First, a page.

Julie Buntjer joined the Globe newsroom in December 2003, after working more than nine years for weekly newspapers. A native of Worthington, she has a bachelor's degree in agriculture journalism. Find more of her stories of farm life, family and various other tidbits at farmbleat.areavoices.com.
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MAGNOLIA — Elizabeth Doherty was one of J.J. Welsh’s 36 nieces and nephews to inherit property following her uncle’s death in 1948. Considered to be an investor in land, Welsh owned parcels in Minnesota, Iowa, Kansas, North Dakota and Montana. “He was just that kind of guy,” said Paul Doherty, a great-great-nephew of Welsh and grandson of Elizabeth. Paul and his wife, Pat, now own the acreage and a 60-acre tract that make up a portion of the Doherty century farm southwest of Magnolia.
BEAVER CREEK — Peter Fick was just 16 years old when he embarked on a journey across the Atlantic Ocean in 1891, leaving his family behind in Cadenberge, Germany, in hopes of finding prosperity in America.
COMFREY — When the price of land rent rose to $4 per acre around Chapin, Iowa, Herman Hoek went in search of a farm of his own — a search that took him to new territory in southwest Minnesota. Herman purchased a quarter section in Cottonwood County in the spring of 1917 and spent the summer working the land and growing oats while his wife and son remained near Chapin.
WESTBROOK — While most of Minnesota’s newest century farms have been in the hands of farm families for 100 years — or slightly more — a rural Murray County farm has been cared for by the Chapman family since the early 1880s. George Chapman, his wife, Lucy, and their children lived in east central Iowa in 1880, but George was determined to stake a land claim of his own. His only option to settle unclaimed land, he figured, was in the Dakotas, so he set out across the plains with his horse and wagon.
WORTHINGTON — The Nobles County War Memorial Building, which is home to the county’s library, art center and historical society, has officially been listed on the National Register of Historic Places. It’s the second Worthington landmark to be added to the list in three years, and is one of a dozen Nobles County structures currently on the register.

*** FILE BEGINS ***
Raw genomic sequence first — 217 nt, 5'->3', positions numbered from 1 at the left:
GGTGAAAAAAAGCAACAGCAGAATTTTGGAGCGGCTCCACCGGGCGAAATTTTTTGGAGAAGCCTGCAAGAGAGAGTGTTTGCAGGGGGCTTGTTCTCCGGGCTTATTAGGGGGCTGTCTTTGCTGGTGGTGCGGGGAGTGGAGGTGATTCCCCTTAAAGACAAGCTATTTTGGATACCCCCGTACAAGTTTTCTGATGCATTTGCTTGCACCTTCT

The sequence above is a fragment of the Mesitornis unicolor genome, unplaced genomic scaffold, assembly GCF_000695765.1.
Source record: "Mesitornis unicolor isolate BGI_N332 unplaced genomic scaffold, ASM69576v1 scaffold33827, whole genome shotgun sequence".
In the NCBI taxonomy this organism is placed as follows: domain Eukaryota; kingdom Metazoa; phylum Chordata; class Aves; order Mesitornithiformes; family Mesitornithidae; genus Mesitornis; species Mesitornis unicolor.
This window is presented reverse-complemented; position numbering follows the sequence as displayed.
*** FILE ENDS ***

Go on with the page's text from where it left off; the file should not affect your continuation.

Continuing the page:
WORTHINGTON — Nobles County commissioners on Tuesday adopted a resolution authorizing a new school speed zone along a segment of Crailsheim Drive and Nobles County State Aid Highway 35 near Worthington Middle School. A 30 mph speed zone will be in place by the time school starts in September, and will be in effect from 7 to 8 a.m. and from 2:30 to 3:30 p.m.
LUVERNE — Dozens of individuals gathered in Luverne Monday to celebrate trūShrimp Systems’ announcement that Luverne will be home to the first shrimp bay harbor in Minnesota.
LISMORE — Watch a drone demonstration, tour a cattle feedlot, cheer on the children in pedal pull competitions and feed your belly with some delicious Chris’ Cakes pancakes or grilled burgers this Saturday during Nobles County’s Breakfast on the Farm.
WORTHINGTON — Recent rains have brought a flourish to local gardens, which means the farmers market is ready to open for the season. Starting Tuesday, the Downtown Worthington Farmers Market will be open from 4 to 7 p.m. on the lot between the Worthington Fire Hall and Wells Fargo, along Second Avenue. The market will be open every Tuesday through October, with the Saturday Farmers Market opening July 1 in the Schwalbach Ace Hardware parking lot. That market is open from 6:30 a.m. to noon each Saturday.
WORTHINGTON — After several visits with then-Sen. Mark Dayton in Washington, D.C., and even more trips to St. Paul during the past four years with Dayton’s reign as governor, board members of the Lewis & Clark Regional Water System had a short drive on Friday. In a brief morning visit to Worthington, Gov. Mark Dayton met with the LCRWS board and then hosted a press conference celebrating the final piece of funding to complete expansion of the Lewis & Clark water pipeline to Worthington.